><> Glen
P.S. If one calls themself a flyfisherperson and knows nothing about entomology, then are they really a flyfisherperson?
 

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Like most sports, fly fishing is defined by limitations, either self-imposed or imposed by "societal norms." Some such limitations can be rather rediculous: in the early yhears after nymphing was discovered, the true believers declared that nymphs should only be fished upstream. Would any of us now look down on someone fishing a nymph downstream? Remember, at one time, a gentleman angler was expected to wear a necktie!
I can't see a point to criticizing the use of more than one fly at a time. It's often hard to tell exactly what the fish want at a particular time and place. Using two or more flies is reaching out to the fish, offering them not one, but two choices of your best guesses.
Weight is situation-dependent. Do you think that those who are rushing to buy Rio Type 8 sinktips are cheats? We'd all like to reach bottom-hugging fish without weight in various forms, but how else would you effectively fish for steelhead today, with the Skagit roaring at 20,000 cfps?
Personally, though, I believe that the use of scents on flies is a deal-breaker, beyond the scope of fly fishing. We all know that fish use their sense of smell, but at some point we tacitly agreed not to appeal to fish that way.
 

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What is a flyfishermen.

you were saying how you think flyfishing involves the use of only one fly. i was fishing in new york one time and the guy i was fishing with was using a three wet fly rig. i asked him about it and he started telling me how fly fishers in europe have been using that type of rig for many many years. now i thought fly fishing came from europe, so wouldn;t this be ok?

now that i think of it what i wrote sounds kinda dumb to me now:dunno
 

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Yes agree

Forgot about the barbless hooks and scents on flies.

Yes to barbless

No to scents

Have to admit I just got some of the new Rio T-14 sinking tips to get to the bottom sooner. Field tests soon to see how fast they sink. Could never give up my sink tips, so maybe I am as not a puritis fly fisherman, like the fellows that must use all floating lines etc..

I will just go to a slightly lower lever of steelhead heaven, second level I suppose since I use nymphs and sink tips. But I have not killed a steelhead in 18 years so that must count for something right ?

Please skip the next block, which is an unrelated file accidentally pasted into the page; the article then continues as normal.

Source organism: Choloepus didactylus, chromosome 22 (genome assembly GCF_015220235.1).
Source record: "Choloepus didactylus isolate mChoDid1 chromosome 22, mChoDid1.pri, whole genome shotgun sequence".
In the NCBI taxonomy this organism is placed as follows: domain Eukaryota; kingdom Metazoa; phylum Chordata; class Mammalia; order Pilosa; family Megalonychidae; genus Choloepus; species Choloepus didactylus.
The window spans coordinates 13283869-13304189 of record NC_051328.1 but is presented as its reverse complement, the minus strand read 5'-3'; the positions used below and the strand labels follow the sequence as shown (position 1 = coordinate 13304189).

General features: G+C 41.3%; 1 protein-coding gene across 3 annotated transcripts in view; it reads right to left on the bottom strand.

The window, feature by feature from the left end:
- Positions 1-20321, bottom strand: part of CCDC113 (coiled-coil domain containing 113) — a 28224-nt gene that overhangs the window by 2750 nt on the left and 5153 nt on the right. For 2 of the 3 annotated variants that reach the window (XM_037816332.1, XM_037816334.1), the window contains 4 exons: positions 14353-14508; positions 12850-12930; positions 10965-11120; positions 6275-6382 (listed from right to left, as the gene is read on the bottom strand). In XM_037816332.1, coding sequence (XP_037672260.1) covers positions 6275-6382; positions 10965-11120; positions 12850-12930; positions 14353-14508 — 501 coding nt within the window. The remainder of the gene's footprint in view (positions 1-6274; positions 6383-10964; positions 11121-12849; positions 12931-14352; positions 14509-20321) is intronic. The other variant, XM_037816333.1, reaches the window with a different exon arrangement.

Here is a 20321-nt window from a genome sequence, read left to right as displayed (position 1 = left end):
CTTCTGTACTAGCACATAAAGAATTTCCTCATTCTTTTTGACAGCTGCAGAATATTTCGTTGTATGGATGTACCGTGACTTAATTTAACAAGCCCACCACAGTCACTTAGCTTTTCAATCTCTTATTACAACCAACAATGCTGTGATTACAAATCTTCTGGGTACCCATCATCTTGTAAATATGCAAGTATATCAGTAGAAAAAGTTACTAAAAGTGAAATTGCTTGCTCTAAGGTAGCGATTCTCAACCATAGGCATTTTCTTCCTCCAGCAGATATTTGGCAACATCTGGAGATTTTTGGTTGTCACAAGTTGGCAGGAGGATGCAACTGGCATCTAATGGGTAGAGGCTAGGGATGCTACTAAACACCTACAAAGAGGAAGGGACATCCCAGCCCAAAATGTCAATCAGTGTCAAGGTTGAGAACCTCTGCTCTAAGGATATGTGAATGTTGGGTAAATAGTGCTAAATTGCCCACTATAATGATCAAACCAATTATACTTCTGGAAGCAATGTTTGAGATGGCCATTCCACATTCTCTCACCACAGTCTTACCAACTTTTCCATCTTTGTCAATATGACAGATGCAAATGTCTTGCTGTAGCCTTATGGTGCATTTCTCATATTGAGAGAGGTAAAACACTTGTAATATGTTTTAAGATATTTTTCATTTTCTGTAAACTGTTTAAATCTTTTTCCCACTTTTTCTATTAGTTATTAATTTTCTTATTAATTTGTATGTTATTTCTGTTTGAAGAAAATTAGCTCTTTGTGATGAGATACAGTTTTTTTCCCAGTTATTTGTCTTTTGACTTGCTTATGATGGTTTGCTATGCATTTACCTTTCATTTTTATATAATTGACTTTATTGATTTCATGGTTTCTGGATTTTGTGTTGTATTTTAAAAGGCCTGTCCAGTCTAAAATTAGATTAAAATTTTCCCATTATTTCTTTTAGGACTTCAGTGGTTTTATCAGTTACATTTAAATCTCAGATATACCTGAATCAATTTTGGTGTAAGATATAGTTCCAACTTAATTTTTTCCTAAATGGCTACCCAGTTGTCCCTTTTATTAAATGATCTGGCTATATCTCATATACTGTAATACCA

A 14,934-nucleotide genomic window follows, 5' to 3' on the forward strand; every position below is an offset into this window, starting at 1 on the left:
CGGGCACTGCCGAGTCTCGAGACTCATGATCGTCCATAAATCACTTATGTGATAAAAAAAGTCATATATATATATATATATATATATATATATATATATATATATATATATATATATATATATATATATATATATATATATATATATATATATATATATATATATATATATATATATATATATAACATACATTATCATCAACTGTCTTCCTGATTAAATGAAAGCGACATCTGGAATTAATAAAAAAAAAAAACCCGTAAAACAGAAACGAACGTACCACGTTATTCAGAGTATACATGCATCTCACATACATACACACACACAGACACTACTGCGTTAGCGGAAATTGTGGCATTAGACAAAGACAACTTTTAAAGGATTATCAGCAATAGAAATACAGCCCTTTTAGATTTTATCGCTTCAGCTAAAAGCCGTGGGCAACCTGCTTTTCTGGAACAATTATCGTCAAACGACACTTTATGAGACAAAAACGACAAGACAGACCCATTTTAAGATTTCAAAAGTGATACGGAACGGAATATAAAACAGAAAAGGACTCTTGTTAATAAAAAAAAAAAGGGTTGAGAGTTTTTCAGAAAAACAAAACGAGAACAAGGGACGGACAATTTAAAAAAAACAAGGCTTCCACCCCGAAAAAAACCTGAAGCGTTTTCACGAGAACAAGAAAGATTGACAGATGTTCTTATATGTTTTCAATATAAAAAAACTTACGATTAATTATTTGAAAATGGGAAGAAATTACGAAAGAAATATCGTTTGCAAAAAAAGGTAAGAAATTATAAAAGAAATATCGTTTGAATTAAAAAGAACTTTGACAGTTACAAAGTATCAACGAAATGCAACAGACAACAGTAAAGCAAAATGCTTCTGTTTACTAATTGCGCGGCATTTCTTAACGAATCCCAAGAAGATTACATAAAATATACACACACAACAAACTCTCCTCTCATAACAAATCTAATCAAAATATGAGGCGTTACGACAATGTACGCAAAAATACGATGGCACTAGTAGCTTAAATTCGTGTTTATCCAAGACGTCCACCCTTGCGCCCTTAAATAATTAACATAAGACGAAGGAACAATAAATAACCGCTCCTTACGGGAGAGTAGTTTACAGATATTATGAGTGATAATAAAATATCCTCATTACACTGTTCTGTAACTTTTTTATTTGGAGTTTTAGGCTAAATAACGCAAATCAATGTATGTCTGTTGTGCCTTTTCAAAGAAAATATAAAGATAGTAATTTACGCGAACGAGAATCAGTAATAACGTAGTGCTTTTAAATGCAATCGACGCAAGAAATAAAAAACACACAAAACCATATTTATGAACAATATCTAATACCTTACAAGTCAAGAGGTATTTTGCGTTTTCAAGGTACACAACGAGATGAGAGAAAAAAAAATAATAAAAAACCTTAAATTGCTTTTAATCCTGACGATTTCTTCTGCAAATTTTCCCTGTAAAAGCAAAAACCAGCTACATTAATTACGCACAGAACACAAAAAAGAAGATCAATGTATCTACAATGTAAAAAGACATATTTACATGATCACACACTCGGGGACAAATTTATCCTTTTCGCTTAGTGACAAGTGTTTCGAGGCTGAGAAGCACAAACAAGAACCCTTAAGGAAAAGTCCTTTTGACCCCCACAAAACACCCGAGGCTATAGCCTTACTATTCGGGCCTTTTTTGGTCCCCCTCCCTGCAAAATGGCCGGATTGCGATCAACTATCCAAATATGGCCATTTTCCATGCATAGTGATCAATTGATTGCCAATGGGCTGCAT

Get extra points for that I would think. Its is the truth.

Black Ghost
 

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I agree about scents,and I have

no problem with people fishing two fly rigs. In my post I said it is not something I would do,but I would not look down on ,or be rude to someone who chooses to fish with with more then one fly. I think the main point for me regardless of the type of tackle is Catch-and-Release of wild trout with single barbless hooks.
 

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I agree about scents,and I have

I can't stand strike indicators, have no use for them, except on the rare occassion when the "flyfisherperson" is practiaclly blind and can't see the fly line. They are making this simple awesome pastime into a technical my size 28 is smaller than your size 26 journey. As for two fly rigs, I only use them on tailwaters where the fish are harder to catch, and it gives you more of an oppurtunity.
Speaking of tangents...my .00001 cents:D
 

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I agree about scents,and I have

I believe a flyfisherperson is a person who uses a fly line & reel to propel the fly forward in an attempt to catch fish. As opposed to spin or bait casting line, reel and "lure" (considering the fishin poles are about the same). After that, its all just personal ethics, opinions and conjecture.
 

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a jig? what forces a fly fishn guide to set up his clients with a truly dangerous system to fish with. Is ha pressured to provide a steelhead catching trip rather than a steelhead fly fishn trip. Or do some out there fell that they must have the prestege to say that they caught a steeli with a fly regargless of the black not greyness of this method. Can you imagine the insurance premium for 2 duds hucking 5/0 jigs on floating lines in a 14' drift boat. this system would be alot,very lot easier to fish with a spinning rod so why bother with a fly rod or line,are we that cool? not me I know that. Me I love to swing fly's on some days I actually feel them swimming below me after I've set the swing in my head. I'm not sure how I would define my attitude,purist? no I've been fishin a skagit system on my spey for 15 years now, got a new type 8 rio tip its ok best part is the smaller diameter easier to pick up. Didn't fish it today though stayed with as slower sink so I could swim in closer to the bank on the high water. Yea 2 flys for trout is cool I see nothin un pure about rather see a guy using a stimulator for a indicater than a corkie. bob your points are great and always a pleasure to read,one thing is difinit,besides the fact that I cant spell, its different out there Today I fished, I witnessed a pontoon hatch, rolled one nice fish,visited with another speyguy about our common experience as guides up north.He coined the greatest anology for ak "LAS VEGAS FOR FLYFISHERS" and thankfully finally found and fixed the leak in my left bootfoot.
 

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Discussion Starter · #18 ·
RE What is a flyfisherperson?

When I posted this thread, I thought it might be a good idea while we are waiting for the opener to arrive to discuss this most important topic. I mean, if we can't define who we are, then how will we know what to do, or to think, or to behave, or whatever.
I am such a hypocrite. I damn bobbers but I have been known to while away many hours staring at one with a number 18 Chironomid danglling about 9 ft. down under it.
I don't know a terrible lot about entomology, though I fancy myself as an educated man.